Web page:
In business, these mindset and behaviour shifts require the right culture and the right upskilling for required competencies (thereby highlighting the focus on people development). This brings an explicit focus on leadership which plays an important role in ensuring and nurturing these shifts. This concluding article for the three-part series related to ‘Being adaptive and responsive for business resilience’ focuses on the ‘new age’ leadership requirements, with particular emphasis on contributing to the adaptive and responsive maturity of the organisation.

We all understand Leadership as an ability of an individual or a group of individuals that involves:

  • Establishing a clear vision.
  • Sharing that vision with others so that they will follow willingly.
  • Providing the information, knowledge, and methods to realise that vision, and,
  • Coordinating and balancing the conflicting interests of all members and stakeholders.

We also understand that some of the Key Leadership qualities are as follows:

  • Honesty and integrity.
  • Inspire others.
  • Confidence.
  • Commitment and passion.
  • Good communicator.
  • Decision making capabilities.
  • Accountability.
  • Delegation and empowerment.
  • Creativity and innovation.
  • Empathy.

good leader:

  • Takes the lead.
  • Has personality, courage, and a clear vision with ambition to succeed.
  • Nurtures a culture in which teams are encouraged to perform to their optimum all the time.
  • Ensures effective outcomes towards organisational success.
  • Steps up in times of crisis and can think and act creatively in difficult situations.

All these leadership aspects are recognised and have stood the test of time. These have been hallmarks of good, effective leaders, although not necessarily all leaders. Leaders who sub optimally aligned to the above aspects could still lead teams and manage risks in the earlier decades. The impact of risks related to sub optimal leadership was low due to the nature of work being done, less change and disruption, the mindset of employees within known models and paradigms.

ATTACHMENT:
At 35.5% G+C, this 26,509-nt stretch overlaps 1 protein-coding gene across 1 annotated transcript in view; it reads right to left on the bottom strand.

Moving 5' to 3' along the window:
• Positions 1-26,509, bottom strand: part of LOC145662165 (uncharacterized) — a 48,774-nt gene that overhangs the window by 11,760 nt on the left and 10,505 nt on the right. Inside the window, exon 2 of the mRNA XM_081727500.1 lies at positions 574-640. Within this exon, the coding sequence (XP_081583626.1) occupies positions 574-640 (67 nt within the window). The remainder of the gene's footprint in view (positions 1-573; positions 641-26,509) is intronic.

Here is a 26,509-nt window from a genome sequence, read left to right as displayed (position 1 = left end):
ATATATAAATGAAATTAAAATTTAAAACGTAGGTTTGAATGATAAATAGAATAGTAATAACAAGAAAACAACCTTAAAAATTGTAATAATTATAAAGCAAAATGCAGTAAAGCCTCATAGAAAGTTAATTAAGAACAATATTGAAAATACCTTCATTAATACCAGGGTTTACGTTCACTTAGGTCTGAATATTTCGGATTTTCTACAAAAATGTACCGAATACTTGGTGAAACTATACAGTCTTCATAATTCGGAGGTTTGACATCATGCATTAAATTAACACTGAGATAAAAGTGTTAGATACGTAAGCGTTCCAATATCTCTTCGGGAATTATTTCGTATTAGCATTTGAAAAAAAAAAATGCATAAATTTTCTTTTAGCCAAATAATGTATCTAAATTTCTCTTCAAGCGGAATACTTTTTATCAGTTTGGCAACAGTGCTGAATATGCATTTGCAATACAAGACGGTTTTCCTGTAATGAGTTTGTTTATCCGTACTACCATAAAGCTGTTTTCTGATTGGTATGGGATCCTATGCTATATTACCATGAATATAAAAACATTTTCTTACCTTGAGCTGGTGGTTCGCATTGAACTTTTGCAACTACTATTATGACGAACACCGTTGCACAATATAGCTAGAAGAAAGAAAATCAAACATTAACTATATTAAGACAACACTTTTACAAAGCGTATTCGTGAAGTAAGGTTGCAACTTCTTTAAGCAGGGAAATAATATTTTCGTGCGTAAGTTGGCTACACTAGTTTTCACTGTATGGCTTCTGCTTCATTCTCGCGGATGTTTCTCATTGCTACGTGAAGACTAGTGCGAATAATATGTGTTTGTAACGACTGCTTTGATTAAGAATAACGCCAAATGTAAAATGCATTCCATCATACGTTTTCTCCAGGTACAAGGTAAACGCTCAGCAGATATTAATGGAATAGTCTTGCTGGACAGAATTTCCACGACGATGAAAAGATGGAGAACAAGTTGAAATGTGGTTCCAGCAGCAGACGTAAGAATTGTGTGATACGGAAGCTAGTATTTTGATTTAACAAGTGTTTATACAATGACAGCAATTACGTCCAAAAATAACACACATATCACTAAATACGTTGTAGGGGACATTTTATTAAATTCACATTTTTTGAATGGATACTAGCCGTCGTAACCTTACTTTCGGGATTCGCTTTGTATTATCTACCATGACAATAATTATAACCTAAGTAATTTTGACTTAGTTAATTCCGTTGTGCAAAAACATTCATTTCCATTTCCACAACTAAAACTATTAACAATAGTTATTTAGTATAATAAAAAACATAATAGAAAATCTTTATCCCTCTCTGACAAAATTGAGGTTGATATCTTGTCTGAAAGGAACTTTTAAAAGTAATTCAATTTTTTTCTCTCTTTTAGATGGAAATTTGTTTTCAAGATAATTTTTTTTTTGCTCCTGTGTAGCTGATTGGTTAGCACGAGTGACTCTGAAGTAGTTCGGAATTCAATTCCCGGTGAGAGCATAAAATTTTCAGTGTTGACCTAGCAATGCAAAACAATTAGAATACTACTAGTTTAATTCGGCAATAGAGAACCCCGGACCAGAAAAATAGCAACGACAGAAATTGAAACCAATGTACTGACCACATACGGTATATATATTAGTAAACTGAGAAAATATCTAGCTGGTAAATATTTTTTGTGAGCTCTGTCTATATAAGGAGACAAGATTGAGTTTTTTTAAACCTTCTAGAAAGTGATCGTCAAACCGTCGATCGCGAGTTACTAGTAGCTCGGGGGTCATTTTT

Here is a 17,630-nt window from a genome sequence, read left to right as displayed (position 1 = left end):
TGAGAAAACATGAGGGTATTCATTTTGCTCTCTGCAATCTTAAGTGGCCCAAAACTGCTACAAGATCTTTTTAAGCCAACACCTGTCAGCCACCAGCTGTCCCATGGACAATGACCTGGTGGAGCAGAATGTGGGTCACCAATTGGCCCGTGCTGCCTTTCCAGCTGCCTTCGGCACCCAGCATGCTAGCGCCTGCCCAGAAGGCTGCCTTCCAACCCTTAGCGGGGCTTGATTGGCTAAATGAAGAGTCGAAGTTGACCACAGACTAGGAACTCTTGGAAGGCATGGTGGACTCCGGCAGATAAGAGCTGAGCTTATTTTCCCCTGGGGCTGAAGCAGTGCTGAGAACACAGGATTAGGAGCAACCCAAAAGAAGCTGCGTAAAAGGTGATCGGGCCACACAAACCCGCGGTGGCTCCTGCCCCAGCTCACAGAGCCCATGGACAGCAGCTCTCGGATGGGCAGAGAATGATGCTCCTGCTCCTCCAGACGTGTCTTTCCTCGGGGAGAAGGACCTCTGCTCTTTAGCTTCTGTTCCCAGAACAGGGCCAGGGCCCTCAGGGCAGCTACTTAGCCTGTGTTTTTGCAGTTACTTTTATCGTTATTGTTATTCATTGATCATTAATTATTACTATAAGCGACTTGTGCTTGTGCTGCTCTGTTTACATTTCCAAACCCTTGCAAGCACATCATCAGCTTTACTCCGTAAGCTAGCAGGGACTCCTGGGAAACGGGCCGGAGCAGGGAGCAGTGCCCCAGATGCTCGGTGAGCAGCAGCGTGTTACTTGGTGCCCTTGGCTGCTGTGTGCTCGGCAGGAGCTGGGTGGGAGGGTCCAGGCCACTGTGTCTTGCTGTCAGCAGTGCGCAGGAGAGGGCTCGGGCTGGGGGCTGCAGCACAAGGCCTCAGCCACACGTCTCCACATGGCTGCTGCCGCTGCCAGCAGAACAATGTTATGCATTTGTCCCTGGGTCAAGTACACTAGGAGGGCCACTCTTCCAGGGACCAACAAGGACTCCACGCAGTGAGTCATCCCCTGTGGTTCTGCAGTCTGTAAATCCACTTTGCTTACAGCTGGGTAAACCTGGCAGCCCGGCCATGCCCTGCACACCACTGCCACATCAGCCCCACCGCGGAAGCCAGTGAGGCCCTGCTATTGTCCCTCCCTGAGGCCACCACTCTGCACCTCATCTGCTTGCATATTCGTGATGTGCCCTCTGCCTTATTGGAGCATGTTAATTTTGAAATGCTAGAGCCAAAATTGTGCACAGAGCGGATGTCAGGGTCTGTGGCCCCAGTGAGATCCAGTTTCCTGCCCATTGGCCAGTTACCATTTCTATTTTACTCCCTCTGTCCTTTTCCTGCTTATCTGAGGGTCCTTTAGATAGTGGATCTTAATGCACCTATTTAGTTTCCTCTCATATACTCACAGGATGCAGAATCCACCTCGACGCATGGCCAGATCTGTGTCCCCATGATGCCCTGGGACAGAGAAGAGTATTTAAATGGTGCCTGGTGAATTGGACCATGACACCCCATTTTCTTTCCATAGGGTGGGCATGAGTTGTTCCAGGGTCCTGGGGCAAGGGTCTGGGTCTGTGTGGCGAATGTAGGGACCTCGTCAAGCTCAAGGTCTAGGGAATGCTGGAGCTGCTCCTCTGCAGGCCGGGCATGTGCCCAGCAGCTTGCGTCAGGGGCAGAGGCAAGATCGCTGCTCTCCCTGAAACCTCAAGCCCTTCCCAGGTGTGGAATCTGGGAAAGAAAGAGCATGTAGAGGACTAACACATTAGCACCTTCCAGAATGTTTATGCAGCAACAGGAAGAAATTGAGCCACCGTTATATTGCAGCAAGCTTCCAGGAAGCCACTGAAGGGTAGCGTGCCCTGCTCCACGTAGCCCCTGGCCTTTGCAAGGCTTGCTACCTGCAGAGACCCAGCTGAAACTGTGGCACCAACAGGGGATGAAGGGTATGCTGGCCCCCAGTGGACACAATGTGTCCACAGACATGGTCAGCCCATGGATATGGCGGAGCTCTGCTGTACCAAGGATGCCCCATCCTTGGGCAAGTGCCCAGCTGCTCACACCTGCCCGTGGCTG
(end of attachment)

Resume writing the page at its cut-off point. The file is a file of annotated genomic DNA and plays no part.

However, what was deemed as good, effective leadership is now the only acceptable form of leadership which needs to be further enhanced to lead teams in current world challenges. Sub optimal leaders from the past decades pose a huge risk to organisational success. Organisations need to ‘Inspect and Adapt’ proven models of leadership to succeed in the current world. Some of the reasons are listed below:

  • The last two decades have seen the world changing at an unprecedented exponential pace. It is a VUCCA world – constant change which introduces volatility, uncertainty, chaos, complexity, and ambiguity.
  • Loads of disruption through innovation leading to enhanced competitor threat.
  • Innovation (which brings us closer to ‘untried’, ‘unknowns’ and ‘unfamiliar’) is not an option anymore in this VUCCA world. It is a prerequisite for survival.
  • More aware customers and employees, more social media revolution enabling connectivity and information exchange at various levels, impacting your customer and employee strategy.

Proven models of leadership in the past decades have catered to the above in one form or the other in a ‘Known and Familiar’ space which had more certainty and stability. However, we need to review the above-mentioned aspects in context of today’s world which is characterised by unknowns and unfamiliarity. Hence the need exists to enhance and prioritise some of the above-mentioned aspects, and that is key for leadership to contribute to organisational success today.

In the current world, organisational success depends on the ability to:

  • Deliver benefit driven, investment optimal, timely, risk managed, sustainable value despite the VUCCA.
  • Be adaptive and responsive across all levels with required synergy.
  • Deal with unknowns/disruptions with speed and yet achieve intended success through collective wisdom and collaboration.
  • Leverage the creative and innovative potential of people.
  • Embrace risk managed experimentation and a proactive ‘measure and manage’ approach.
  • Aim and achieve a high people happiness and work satisfaction index.